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user1001
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27 Apr 2011, 6:53 pm

I would like to know what is you're learning style and what is not?
What are you're strengths and weaknesses.
For me my strengths are working on note taking and watching a video when I do work for some reason that is how I learn best I don't know why.
What my weaknesses are is that I am not a "Hands on" learning kind of person. I can't do anything that requires me to use my hands without me screwing up. But I would like to know what is or is not you're learning style?



Radiofixr
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27 Apr 2011, 7:21 pm

I am very visual-if you show me I can do it-if I have to read it and turn it into actions-I get into trouble.


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27 Apr 2011, 8:19 pm

I'm an auditory learner. Almost everything that I've learned over the past 4 years, I've learned by listening to my fellow Toastmasters through their stories. I'm also a musical learner as well.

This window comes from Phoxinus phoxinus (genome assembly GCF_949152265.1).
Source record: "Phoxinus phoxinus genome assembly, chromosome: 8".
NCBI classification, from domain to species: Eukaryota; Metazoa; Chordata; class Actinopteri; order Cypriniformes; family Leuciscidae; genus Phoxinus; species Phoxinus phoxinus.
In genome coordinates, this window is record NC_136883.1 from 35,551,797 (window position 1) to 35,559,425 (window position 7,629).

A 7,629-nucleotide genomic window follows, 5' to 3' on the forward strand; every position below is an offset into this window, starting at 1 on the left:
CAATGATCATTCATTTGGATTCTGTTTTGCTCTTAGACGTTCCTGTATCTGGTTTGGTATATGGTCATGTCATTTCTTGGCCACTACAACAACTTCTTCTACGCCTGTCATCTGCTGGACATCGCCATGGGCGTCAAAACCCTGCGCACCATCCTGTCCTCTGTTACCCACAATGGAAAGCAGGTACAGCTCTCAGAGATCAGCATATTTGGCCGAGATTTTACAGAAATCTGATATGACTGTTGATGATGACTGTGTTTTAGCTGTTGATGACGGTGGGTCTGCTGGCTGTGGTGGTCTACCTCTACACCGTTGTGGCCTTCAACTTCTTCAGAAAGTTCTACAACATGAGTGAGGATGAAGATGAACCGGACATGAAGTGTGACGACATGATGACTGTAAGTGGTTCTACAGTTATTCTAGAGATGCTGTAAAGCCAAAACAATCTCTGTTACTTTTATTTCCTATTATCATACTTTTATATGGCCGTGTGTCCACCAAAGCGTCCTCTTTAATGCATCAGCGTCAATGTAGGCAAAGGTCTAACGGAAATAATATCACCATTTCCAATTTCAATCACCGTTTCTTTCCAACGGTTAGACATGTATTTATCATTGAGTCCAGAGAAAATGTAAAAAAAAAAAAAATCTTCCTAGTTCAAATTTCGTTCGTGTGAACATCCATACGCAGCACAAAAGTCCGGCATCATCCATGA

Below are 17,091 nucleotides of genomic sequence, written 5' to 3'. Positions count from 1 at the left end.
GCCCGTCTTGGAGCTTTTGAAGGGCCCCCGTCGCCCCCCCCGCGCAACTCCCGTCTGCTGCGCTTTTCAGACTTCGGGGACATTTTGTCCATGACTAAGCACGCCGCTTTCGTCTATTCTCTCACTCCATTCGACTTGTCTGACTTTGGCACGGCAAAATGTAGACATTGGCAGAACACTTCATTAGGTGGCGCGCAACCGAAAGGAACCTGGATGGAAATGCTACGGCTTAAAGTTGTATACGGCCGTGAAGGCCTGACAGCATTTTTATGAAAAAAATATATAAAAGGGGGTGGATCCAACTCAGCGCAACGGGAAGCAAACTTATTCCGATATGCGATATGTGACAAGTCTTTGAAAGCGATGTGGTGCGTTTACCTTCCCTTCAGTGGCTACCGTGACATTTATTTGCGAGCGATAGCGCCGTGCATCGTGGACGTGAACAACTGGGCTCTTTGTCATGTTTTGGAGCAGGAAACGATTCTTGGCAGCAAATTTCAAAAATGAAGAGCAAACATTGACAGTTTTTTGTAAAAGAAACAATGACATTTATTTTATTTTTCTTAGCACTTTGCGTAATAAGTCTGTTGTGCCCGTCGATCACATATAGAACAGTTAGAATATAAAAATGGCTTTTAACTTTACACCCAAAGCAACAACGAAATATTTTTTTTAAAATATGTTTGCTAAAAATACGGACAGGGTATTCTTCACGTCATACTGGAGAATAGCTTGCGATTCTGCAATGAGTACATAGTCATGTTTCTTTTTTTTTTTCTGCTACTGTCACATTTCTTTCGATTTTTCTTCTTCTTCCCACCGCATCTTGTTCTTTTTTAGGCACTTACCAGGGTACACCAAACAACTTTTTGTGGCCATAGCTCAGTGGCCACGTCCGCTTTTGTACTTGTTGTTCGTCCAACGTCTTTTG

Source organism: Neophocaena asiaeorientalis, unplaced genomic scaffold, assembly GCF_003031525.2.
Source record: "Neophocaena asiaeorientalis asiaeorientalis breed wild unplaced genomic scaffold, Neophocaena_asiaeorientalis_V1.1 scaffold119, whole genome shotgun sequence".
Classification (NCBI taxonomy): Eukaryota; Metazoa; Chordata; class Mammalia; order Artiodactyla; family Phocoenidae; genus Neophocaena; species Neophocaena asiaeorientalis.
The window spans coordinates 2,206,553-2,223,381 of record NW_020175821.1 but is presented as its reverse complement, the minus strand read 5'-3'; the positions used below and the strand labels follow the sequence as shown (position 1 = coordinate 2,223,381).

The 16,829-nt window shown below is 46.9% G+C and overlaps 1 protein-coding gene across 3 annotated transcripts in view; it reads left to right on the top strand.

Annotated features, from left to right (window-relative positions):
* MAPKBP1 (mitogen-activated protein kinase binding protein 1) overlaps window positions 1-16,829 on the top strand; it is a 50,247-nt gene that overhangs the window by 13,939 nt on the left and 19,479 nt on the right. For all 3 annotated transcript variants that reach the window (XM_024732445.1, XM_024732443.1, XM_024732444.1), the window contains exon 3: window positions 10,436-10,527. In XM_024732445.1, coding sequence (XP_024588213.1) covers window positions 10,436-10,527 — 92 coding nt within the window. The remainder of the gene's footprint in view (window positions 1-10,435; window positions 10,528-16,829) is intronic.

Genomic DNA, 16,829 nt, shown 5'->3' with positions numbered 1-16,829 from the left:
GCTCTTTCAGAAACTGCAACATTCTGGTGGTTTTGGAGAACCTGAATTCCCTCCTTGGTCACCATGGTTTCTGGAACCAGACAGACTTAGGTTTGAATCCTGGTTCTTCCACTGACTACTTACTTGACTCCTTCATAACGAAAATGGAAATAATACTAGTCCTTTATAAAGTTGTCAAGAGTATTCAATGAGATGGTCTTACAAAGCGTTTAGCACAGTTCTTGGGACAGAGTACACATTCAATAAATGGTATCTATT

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dunbots
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27 Apr 2011, 8:22 pm

I learn best by trying things myself, and seeing examples of something.



Last edited by dunbots on 27 Apr 2011, 11:41 pm, edited 2 times in total.

RedHanrahan
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27 Apr 2011, 8:55 pm

Visual/Kinesthetic - I tend to have trouble with abstractions.

However I can learn some types of things from reading if interest motivates me to persevere against my limitations. I have had trouble in the past with focus as a result of abstractions leading to 'daydreaming' - a cascade of thoughts triggered by struggling with the abstraction, possibly I am a little ADD :oops:

peace j


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nick007
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27 Apr 2011, 11:34 pm